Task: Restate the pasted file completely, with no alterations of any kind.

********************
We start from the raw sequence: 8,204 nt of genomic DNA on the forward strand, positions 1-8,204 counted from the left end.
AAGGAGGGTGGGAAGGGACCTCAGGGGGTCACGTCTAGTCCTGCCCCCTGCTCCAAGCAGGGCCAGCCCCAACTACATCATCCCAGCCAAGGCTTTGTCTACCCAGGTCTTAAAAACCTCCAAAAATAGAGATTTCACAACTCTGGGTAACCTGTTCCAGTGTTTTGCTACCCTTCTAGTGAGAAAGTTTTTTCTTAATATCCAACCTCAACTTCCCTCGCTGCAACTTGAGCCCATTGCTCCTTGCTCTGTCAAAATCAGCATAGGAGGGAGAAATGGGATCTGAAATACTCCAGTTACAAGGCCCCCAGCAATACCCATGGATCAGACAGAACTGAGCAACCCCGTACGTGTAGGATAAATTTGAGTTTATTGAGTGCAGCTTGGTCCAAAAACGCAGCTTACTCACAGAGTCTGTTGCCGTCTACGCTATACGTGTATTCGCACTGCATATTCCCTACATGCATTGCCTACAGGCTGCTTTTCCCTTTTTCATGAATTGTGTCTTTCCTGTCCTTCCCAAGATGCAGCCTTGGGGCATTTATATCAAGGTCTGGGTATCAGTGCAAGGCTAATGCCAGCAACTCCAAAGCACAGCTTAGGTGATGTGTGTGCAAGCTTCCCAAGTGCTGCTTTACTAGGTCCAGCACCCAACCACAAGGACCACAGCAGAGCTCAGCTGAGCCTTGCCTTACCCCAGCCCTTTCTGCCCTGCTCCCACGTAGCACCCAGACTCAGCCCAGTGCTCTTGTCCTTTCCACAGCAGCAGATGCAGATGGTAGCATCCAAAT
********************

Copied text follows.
We start from the raw sequence: 8,204 nt of genomic DNA on the forward strand, positions 1-8,204 counted from the left end.
AAGGAGGGTGGGAAGGGACCTCAGGGGGTCACGTCTAGTCCTGCCCCCTGCTCCAAGCAGGGCCAGCCCCAACTACATCATCCCAGCCAAGGCTTTGTCTACCCAGGTCTTAAAAACCTCCAAAAATAGAGATTTCACAACTCTGGGTAACCTGTTCCAGTGTTTTGCTACCCTTCTAGTGAGAAAGTTTTTTCTTAATATCCAACCTCAACTTCCCTCGCTGCAACTTGAGCCCATTGCTCCTTGCTCTGTCAAAATCAGCATAGGAGGGAGAAATGGGATCTGAAATACTCCAGTTACAAGGCCCCCAGCAATACCCATGGATCAGACAGAACTGAGCAACCCCGTACGTGTAGGATAAATTTGAGTTTATTGAGTGCAGCTTGGTCCAAAAACGCAGCTTACTCACAGAGTCTGTTGCCGTCTACGCTATACGTGTATTCGCACTGCATATTCCCTACATGCATTGCCTACAGGCTGCTTTTCCCTTTTTCATGAATTGTGTCTTTCCTGTCCTTCCCAAGATGCAGCCTTGGGGCATTTATATCAAGGTCTGGGTATCAGTGCAAGGCTAATGCCAGCAACTCCAAAGCACAGCTTAGGTGATGTGTGTGCAAGCTTCCCAAGTGCTGCTTTACTAGGTCCAGCACCCAACCACAAGGACCACAGCAGAGCTCAGCTGAGCCTTGCCTTACCCCAGCCCTTTCTGCCCTGCTCCCACGTAGCACCCAGACTCAGCCCAGTGCTCTTGTCCTTTCCACAGCAGCAGATGCAGATGGTAGCATCCAAAT